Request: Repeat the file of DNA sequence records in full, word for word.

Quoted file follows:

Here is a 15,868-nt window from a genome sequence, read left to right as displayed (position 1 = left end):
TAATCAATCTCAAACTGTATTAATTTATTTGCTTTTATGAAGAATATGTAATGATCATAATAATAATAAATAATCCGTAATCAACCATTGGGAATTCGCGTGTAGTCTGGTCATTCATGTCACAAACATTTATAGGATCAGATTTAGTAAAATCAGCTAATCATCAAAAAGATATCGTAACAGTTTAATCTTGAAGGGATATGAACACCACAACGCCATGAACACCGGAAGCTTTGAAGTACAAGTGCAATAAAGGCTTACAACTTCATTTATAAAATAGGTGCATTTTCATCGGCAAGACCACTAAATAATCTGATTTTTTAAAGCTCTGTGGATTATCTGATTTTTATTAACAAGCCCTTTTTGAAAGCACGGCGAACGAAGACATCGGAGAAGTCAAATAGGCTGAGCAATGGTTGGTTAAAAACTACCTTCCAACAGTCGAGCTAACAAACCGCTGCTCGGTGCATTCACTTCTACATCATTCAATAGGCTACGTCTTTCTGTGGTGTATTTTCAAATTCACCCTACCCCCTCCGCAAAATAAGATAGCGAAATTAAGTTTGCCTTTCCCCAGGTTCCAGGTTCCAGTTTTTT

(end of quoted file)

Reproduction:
Here is a 15,868-nt window from a genome sequence, read left to right as displayed (position 1 = left end):
TAATCAATCTCAAACTGTATTAATTTATTTGCTTTTATGAAGAATATGTAATGATCATAATAATAATAAATAATCCGTAATCAACCATTGGGAATTCGCGTGTAGTCTGGTCATTCATGTCACAAACATTTATAGGATCAGATTTAGTAAAATCAGCTAATCATCAAAAAGATATCGTAACAGTTTAATCTTGAAGGGATATGAACACCACAACGCCATGAACACCGGAAGCTTTGAAGTACAAGTGCAATAAAGGCTTACAACTTCATTTATAAAATAGGTGCATTTTCATCGGCAAGACCACTAAATAATCTGATTTTTTAAAGCTCTGTGGATTATCTGATTTTTATTAACAAGCCCTTTTTGAAAGCACGGCGAACGAAGACATCGGAGAAGTCAAATAGGCTGAGCAATGGTTGGTTAAAAACTACCTTCCAACAGTCGAGCTAACAAACCGCTGCTCGGTGCATTCACTTCTACATCATTCAATAGGCTACGTCTTTCTGTGGTGTATTTTCAAATTCACCCTACCCCCTCCGCAAAATAAGATAGCGAAATTAAGTTTGCCTTTCCCCAGGTTCCAGGTTCCAGTTTTTT